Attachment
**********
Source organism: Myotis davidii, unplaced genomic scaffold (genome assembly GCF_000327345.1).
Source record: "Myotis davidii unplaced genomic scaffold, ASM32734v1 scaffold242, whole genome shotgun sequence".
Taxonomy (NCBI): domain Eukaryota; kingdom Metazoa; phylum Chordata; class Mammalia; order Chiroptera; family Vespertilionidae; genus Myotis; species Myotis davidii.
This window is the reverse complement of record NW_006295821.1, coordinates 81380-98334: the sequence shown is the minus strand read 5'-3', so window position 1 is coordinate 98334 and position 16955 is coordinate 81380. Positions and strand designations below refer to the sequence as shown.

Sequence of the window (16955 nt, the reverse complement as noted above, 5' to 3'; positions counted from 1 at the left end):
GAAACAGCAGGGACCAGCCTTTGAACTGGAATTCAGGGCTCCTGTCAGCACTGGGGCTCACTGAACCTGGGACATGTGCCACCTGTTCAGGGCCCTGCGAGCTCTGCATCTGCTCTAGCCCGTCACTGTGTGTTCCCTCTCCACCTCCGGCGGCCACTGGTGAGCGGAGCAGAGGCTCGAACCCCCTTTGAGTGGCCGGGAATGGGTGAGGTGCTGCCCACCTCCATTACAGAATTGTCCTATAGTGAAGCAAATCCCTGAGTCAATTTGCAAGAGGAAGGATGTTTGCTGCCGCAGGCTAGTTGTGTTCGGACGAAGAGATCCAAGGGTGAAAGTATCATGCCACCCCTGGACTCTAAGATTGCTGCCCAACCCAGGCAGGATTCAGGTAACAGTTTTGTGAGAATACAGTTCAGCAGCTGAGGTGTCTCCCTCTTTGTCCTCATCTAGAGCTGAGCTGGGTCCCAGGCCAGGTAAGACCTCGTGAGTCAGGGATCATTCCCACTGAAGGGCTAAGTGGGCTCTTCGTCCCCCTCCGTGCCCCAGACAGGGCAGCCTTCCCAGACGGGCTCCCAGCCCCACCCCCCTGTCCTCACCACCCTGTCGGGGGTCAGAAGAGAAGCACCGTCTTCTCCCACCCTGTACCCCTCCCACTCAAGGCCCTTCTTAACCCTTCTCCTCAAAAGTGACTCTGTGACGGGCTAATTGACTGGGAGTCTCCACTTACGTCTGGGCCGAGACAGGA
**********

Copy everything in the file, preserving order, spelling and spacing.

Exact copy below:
Source organism: Myotis davidii, unplaced genomic scaffold (genome assembly GCF_000327345.1).
Source record: "Myotis davidii unplaced genomic scaffold, ASM32734v1 scaffold242, whole genome shotgun sequence".
Taxonomy (NCBI): domain Eukaryota; kingdom Metazoa; phylum Chordata; class Mammalia; order Chiroptera; family Vespertilionidae; genus Myotis; species Myotis davidii.
This window is the reverse complement of record NW_006295821.1, coordinates 81380-98334: the sequence shown is the minus strand read 5'-3', so window position 1 is coordinate 98334 and position 16955 is coordinate 81380. Positions and strand designations below refer to the sequence as shown.

Sequence of the window (16955 nt, the reverse complement as noted above, 5' to 3'; positions counted from 1 at the left end):
GAAACAGCAGGGACCAGCCTTTGAACTGGAATTCAGGGCTCCTGTCAGCACTGGGGCTCACTGAACCTGGGACATGTGCCACCTGTTCAGGGCCCTGCGAGCTCTGCATCTGCTCTAGCCCGTCACTGTGTGTTCCCTCTCCACCTCCGGCGGCCACTGGTGAGCGGAGCAGAGGCTCGAACCCCCTTTGAGTGGCCGGGAATGGGTGAGGTGCTGCCCACCTCCATTACAGAATTGTCCTATAGTGAAGCAAATCCCTGAGTCAATTTGCAAGAGGAAGGATGTTTGCTGCCGCAGGCTAGTTGTGTTCGGACGAAGAGATCCAAGGGTGAAAGTATCATGCCACCCCTGGACTCTAAGATTGCTGCCCAACCCAGGCAGGATTCAGGTAACAGTTTTGTGAGAATACAGTTCAGCAGCTGAGGTGTCTCCCTCTTTGTCCTCATCTAGAGCTGAGCTGGGTCCCAGGCCAGGTAAGACCTCGTGAGTCAGGGATCATTCCCACTGAAGGGCTAAGTGGGCTCTTCGTCCCCCTCCGTGCCCCAGACAGGGCAGCCTTCCCAGACGGGCTCCCAGCCCCACCCCCCTGTCCTCACCACCCTGTCGGGGGTCAGAAGAGAAGCACCGTCTTCTCCCACCCTGTACCCCTCCCACTCAAGGCCCTTCTTAACCCTTCTCCTCAAAAGTGACTCTGTGACGGGCTAATTGACTGGGAGTCTCCACTTACGTCTGGGCCGAGACAGGA